My latest: the end of multiculturalism

Is this, at long last, the result of multiculturalism?

As Iran launched hundreds of missiles and drones at Israel, our ally, what was happening in Canada?

In Toronto, the pro-Hamas cabal were firing off smoke grenades downtown.  Near Union Station, they celebrated Iran’s act of war.

“Iran has just launched drones towards Israel!” a man shouted over a loudspeaker.

And the crowd cheered. Loudly. They applauded. They looked deliriously happy.

Is this what multiculturalism has wrought?

For a long time, believing in multiculturalism did not render you a “Libtard” or a “Cultural Marxist” or any of the other things that often get said about those who believe in multiculturalism.

Because this writer’s political home was for many years the Liberal Party of Canada, I was a supporter  of multiculturalism.  

I believed in it, and I wasn’t alone. Many of us thought multiculturalism was a good thing. For card-carrying Liberals, in particular, multiculturalism was part of the catechism. We even put it in the Charter of Rights and Freedoms, in section 27.

The word defines itself. “Multiculturalism” is a policy that encourages people to preserve and promote the cultures from whence they come. It’s the opposite of the American “melting pot,” which encourages completely embracing the culture and values that define America, and none other.  (Canadians therefore had a tendency to like multiculturalism even more – because it wasn’t American.)

So, newcomers to Canada – whether they be immigrants, refugees or the Canada-born children of immigrants or refugees – were encouraged to preserve their unique cultural traditions here in Canada, wearing a keffiyeh and waving a Palestinian flag, if they wanted to. We were such believers in multiculturalism, in fact, we supported using government money to fund multiculturalism.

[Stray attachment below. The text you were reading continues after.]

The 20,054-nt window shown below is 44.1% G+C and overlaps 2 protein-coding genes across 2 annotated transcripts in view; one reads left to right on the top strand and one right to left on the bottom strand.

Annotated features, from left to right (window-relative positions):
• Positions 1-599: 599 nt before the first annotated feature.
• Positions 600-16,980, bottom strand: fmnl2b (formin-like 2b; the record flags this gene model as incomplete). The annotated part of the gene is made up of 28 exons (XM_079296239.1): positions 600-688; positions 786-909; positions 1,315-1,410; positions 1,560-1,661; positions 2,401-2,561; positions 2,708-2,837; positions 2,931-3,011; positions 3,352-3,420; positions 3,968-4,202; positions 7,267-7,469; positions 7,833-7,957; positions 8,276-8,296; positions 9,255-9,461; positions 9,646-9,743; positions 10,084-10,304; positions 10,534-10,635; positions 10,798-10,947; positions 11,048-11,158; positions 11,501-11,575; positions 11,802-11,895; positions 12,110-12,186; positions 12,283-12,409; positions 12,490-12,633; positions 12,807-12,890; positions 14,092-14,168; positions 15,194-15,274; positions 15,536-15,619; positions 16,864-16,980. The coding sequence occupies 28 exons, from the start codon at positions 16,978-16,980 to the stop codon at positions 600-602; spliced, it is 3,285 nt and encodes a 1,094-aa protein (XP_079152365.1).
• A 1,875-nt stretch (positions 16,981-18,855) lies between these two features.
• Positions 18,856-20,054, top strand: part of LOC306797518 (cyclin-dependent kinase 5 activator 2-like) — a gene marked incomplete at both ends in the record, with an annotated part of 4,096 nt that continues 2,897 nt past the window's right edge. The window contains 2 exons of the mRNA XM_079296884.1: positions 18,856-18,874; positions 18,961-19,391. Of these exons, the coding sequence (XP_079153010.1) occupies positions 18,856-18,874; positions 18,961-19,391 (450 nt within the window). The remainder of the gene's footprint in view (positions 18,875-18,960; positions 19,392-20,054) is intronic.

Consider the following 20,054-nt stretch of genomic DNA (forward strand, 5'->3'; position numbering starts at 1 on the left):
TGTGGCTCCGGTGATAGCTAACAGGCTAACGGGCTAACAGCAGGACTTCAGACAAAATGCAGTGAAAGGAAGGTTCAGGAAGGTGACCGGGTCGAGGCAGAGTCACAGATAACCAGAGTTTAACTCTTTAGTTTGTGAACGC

For years, we’ve done that, under successive Liberal, NDP and Conservative governments at all levels.  Some of the multicul projects government has funded caused scandals.

The formerly-governing BC Liberals, for example, were caught spending millions on multicultural events that, a leaked document showed, were actually designed to be “quick wins” for the party, and paid for by BC taxpayers. And that became the suspicion about multiculturalism, in fact: that it was about politics, not people.

In exchange for supporting multiculturalism – in exchange for funding it, too – the likes of me asked for just one thing in exchange: obey our laws. Be civil.  Embrace that most-Canadian of principles: peace, order and good government.

The vast majority did.  Newcomers did. The bargain was fair, you see: in exchange for Canadian citizenship, you will leave behind those beliefs and behaviors that disturb the peace. Which are probably the things you wanted to escape by coming to Canada in the first place.

All good. Fine. And then, something terrible happened.  Something beyond words.

In June 1985, Air India flight 182was blown out of the sky above the Atlantic Ocean.  The plane had started its journey in Canada, in Montreal. And everyone aboard – 329 innocent men, women and children – were slaughtered.  They were murdered.